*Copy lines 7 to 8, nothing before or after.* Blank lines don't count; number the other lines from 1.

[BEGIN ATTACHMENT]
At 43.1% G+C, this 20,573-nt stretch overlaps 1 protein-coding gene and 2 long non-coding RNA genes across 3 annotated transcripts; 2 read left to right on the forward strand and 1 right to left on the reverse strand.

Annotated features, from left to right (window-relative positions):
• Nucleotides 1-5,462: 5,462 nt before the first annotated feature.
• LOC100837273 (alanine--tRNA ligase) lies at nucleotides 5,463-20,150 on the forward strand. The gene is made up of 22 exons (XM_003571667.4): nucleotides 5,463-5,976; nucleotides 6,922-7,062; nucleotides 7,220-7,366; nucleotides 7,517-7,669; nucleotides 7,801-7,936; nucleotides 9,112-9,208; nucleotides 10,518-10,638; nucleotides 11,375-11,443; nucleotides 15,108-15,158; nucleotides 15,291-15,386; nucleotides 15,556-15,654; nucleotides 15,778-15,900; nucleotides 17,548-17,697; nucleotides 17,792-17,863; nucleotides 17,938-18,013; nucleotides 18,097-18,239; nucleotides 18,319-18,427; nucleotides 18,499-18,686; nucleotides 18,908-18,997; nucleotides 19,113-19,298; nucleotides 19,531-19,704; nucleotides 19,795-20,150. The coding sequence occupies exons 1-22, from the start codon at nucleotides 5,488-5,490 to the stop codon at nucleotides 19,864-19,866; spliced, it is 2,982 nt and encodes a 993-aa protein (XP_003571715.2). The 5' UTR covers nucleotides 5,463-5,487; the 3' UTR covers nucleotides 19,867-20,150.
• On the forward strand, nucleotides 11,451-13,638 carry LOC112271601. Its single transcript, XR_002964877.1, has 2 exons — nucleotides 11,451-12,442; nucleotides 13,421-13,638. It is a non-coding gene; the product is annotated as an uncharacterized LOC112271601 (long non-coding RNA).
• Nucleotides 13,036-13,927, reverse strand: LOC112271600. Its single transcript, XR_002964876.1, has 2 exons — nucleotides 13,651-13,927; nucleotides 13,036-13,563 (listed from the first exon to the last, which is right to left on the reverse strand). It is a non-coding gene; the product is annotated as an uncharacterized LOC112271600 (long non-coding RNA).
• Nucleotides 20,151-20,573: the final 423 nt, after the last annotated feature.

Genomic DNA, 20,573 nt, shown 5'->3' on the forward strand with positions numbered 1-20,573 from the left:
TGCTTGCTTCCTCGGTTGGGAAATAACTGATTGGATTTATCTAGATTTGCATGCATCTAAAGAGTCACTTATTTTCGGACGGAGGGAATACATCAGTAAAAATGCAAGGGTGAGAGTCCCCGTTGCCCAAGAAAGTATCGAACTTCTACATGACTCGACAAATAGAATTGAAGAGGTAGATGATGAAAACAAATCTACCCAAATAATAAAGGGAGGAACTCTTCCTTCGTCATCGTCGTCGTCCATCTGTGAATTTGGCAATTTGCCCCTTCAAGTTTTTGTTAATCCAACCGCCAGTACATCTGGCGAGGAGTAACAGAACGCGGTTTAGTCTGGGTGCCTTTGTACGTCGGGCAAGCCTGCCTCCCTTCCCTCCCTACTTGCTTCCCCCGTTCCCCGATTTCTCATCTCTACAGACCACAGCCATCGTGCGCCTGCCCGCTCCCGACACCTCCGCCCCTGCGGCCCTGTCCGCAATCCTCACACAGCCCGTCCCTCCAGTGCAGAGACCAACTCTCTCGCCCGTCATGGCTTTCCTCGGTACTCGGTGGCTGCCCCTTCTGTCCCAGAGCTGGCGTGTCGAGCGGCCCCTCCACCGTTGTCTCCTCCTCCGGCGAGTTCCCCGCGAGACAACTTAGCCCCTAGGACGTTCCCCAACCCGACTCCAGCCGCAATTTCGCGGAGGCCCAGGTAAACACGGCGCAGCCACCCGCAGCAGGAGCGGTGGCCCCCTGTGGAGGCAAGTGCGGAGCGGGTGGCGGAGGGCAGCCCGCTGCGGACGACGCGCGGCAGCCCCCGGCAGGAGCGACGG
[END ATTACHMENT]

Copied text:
• Nucleotides 20,151-20,573: the final 423 nt, after the last annotated feature.

Genomic DNA, 20,573 nt, shown 5'->3' on the forward strand with positions numbered 1-20,573 from the left: